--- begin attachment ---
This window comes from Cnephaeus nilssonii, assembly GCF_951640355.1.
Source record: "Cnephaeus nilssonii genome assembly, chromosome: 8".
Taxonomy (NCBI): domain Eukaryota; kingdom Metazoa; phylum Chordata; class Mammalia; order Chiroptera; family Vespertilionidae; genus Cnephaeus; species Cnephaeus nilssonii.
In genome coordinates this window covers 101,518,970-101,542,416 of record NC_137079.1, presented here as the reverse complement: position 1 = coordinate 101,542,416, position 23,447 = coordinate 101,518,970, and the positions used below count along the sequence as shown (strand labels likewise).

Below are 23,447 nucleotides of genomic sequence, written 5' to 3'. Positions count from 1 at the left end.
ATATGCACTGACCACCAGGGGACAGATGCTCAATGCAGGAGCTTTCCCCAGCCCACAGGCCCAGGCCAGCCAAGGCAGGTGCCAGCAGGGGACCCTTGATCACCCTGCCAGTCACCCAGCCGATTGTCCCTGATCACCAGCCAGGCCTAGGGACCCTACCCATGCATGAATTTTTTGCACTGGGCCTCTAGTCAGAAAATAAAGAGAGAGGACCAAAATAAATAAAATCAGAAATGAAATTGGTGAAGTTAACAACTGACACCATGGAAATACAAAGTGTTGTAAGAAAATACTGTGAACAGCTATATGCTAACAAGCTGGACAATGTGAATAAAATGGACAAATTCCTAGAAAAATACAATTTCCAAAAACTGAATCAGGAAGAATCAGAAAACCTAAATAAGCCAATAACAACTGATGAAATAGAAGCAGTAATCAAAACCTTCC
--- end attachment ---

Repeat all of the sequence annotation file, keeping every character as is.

This window comes from Cnephaeus nilssonii, assembly GCF_951640355.1.
Source record: "Cnephaeus nilssonii genome assembly, chromosome: 8".
Taxonomy (NCBI): domain Eukaryota; kingdom Metazoa; phylum Chordata; class Mammalia; order Chiroptera; family Vespertilionidae; genus Cnephaeus; species Cnephaeus nilssonii.
In genome coordinates this window covers 101,518,970-101,542,416 of record NC_137079.1, presented here as the reverse complement: position 1 = coordinate 101,542,416, position 23,447 = coordinate 101,518,970, and the positions used below count along the sequence as shown (strand labels likewise).

Below are 23,447 nucleotides of genomic sequence, written 5' to 3'. Positions count from 1 at the left end.
ATATGCACTGACCACCAGGGGACAGATGCTCAATGCAGGAGCTTTCCCCAGCCCACAGGCCCAGGCCAGCCAAGGCAGGTGCCAGCAGGGGACCCTTGATCACCCTGCCAGTCACCCAGCCGATTGTCCCTGATCACCAGCCAGGCCTAGGGACCCTACCCATGCATGAATTTTTTGCACTGGGCCTCTAGTCAGAAAATAAAGAGAGAGGACCAAAATAAATAAAATCAGAAATGAAATTGGTGAAGTTAACAACTGACACCATGGAAATACAAAGTGTTGTAAGAAAATACTGTGAACAGCTATATGCTAACAAGCTGGACAATGTGAATAAAATGGACAAATTCCTAGAAAAATACAATTTCCAAAAACTGAATCAGGAAGAATCAGAAAACCTAAATAAGCCAATAACAACTGATGAAATAGAAGCAGTAATCAAAACCTTCC